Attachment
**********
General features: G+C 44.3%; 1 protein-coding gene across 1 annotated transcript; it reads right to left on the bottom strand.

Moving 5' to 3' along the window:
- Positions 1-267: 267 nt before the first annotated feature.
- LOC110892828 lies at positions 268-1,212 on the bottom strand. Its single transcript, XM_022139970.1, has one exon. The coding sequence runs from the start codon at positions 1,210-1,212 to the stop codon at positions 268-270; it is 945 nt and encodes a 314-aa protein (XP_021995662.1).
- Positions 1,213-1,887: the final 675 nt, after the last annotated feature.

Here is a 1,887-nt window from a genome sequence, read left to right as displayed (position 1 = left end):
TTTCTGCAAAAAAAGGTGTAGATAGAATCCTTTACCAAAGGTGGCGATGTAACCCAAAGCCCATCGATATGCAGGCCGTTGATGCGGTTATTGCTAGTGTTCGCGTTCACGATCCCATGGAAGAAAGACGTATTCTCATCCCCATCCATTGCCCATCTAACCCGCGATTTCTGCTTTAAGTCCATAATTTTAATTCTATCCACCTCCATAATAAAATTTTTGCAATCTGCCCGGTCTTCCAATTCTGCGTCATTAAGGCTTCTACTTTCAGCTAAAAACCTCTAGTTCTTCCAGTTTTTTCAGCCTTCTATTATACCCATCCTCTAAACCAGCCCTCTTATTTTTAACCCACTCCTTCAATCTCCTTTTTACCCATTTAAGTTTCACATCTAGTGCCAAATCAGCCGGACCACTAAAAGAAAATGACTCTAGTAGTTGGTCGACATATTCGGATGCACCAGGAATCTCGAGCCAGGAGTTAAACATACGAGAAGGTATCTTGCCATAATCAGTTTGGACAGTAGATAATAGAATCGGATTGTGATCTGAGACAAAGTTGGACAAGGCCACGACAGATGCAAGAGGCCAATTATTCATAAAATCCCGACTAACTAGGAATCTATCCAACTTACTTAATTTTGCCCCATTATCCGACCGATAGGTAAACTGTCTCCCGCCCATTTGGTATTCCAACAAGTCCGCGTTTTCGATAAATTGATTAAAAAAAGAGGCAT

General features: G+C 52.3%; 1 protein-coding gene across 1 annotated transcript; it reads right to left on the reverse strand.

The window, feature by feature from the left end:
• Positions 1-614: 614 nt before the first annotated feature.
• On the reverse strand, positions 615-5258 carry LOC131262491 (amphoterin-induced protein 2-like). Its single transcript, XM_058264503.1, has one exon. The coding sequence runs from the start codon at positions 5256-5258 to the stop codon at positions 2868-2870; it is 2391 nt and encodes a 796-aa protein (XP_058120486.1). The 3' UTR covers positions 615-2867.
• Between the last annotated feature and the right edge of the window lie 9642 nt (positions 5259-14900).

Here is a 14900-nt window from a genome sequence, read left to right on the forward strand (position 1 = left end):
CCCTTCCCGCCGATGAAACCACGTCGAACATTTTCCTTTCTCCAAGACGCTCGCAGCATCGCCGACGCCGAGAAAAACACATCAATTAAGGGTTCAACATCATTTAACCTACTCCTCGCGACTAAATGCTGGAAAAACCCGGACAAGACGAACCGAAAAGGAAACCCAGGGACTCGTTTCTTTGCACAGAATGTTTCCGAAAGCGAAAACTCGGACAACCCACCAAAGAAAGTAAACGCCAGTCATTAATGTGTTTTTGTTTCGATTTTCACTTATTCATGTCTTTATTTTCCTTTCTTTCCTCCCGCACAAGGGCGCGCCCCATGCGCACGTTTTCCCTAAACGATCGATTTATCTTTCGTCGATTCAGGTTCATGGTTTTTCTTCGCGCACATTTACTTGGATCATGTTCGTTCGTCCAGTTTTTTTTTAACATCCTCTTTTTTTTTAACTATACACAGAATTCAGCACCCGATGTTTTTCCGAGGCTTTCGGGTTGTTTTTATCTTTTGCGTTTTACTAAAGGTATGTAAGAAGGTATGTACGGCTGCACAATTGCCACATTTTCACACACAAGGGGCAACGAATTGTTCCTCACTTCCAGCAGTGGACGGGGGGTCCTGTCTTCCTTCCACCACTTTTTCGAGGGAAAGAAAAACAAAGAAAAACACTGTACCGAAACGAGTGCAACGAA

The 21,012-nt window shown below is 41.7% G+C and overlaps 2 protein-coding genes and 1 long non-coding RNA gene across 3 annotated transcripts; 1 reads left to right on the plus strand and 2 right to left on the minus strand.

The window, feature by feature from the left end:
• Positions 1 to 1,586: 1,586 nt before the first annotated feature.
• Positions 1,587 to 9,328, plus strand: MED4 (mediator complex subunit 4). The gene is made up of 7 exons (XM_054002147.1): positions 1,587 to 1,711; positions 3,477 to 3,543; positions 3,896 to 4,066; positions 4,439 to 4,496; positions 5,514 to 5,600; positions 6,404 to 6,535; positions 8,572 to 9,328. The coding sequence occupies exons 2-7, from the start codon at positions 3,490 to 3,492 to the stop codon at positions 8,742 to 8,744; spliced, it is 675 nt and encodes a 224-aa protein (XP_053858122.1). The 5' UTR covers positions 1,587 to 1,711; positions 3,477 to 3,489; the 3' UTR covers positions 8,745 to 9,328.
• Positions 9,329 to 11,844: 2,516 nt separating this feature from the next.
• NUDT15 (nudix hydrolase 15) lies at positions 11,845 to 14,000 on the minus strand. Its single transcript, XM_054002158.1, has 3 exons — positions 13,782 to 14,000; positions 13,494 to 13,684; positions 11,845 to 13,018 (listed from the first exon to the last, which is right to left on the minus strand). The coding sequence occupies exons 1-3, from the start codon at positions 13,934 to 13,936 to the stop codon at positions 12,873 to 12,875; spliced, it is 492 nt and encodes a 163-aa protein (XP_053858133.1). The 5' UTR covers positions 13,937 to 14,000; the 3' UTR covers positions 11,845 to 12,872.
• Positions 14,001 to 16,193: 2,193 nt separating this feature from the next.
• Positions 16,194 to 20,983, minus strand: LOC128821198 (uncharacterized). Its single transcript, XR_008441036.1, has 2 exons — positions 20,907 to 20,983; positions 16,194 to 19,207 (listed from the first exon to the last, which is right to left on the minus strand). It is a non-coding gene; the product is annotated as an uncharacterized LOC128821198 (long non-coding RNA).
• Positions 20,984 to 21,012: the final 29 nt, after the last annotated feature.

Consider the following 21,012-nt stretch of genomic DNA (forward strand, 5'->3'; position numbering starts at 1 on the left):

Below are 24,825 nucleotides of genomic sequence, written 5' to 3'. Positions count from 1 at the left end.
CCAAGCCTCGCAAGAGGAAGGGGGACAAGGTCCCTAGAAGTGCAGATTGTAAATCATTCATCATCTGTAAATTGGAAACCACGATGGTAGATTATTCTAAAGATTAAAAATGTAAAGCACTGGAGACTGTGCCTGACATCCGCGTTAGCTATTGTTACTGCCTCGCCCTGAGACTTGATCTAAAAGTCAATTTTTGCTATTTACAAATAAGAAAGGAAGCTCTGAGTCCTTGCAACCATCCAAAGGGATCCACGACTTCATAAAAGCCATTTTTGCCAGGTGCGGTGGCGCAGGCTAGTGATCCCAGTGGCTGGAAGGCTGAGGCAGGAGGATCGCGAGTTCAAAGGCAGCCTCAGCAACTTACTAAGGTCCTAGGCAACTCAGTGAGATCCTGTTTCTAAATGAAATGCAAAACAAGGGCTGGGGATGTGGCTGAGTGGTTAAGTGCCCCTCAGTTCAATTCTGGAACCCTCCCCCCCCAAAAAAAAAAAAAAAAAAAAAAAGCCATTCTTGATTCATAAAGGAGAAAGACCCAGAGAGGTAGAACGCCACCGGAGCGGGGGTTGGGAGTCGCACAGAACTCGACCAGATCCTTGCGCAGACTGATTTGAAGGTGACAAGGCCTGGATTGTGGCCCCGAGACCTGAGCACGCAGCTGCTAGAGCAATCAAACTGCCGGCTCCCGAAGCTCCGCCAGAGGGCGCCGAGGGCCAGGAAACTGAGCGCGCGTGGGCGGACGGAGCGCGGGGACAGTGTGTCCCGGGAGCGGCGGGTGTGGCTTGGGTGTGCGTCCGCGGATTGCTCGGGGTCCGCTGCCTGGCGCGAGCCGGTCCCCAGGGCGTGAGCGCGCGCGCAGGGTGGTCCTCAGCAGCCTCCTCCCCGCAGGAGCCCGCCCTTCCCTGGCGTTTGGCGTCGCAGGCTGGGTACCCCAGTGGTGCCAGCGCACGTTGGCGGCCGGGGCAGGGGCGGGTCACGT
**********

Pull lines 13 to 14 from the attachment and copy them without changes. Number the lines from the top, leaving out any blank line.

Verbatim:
Here is a 14900-nt window from a genome sequence, read left to right on the forward strand (position 1 = left end):
CCCTTCCCGCCGATGAAACCACGTCGAACATTTTCCTTTCTCCAAGACGCTCGCAGCATCGCCGACGCCGAGAAAAACACATCAATTAAGGGTTCAACATCATTTAACCTACTCCTCGCGACTAAATGCTGGAAAAACCCGGACAAGACGAACCGAAAAGGAAACCCAGGGACTCGTTTCTTTGCACAGAATGTTTCCGAAAGCGAAAACTCGGACAACCCACCAAAGAAAGTAAACGCCAGTCATTAATGTGTTTTTGTTTCGATTTTCACTTATTCATGTCTTTATTTTCCTTTCTTTCCTCCCGCACAAGGGCGCGCCCCATGCGCACGTTTTCCCTAAACGATCGATTTATCTTTCGTCGATTCAGGTTCATGGTTTTTCTTCGCGCACATTTACTTGGATCATGTTCGTTCGTCCAGTTTTTTTTTAACATCCTCTTTTTTTTTAACTATACACAGAATTCAGCACCCGATGTTTTTCCGAGGCTTTCGGGTTGTTTTTATCTTTTGCGTTTTACTAAAGGTATGTAAGAAGGTATGTACGGCTGCACAATTGCCACATTTTCACACACAAGGGGCAACGAATTGTTCCTCACTTCCAGCAGTGGACGGGGGGTCCTGTCTTCCTTCCACCACTTTTTCGAGGGAAAGAAAAACAAAGAAAAACACTGTACCGAAACGAGTGCAACGAA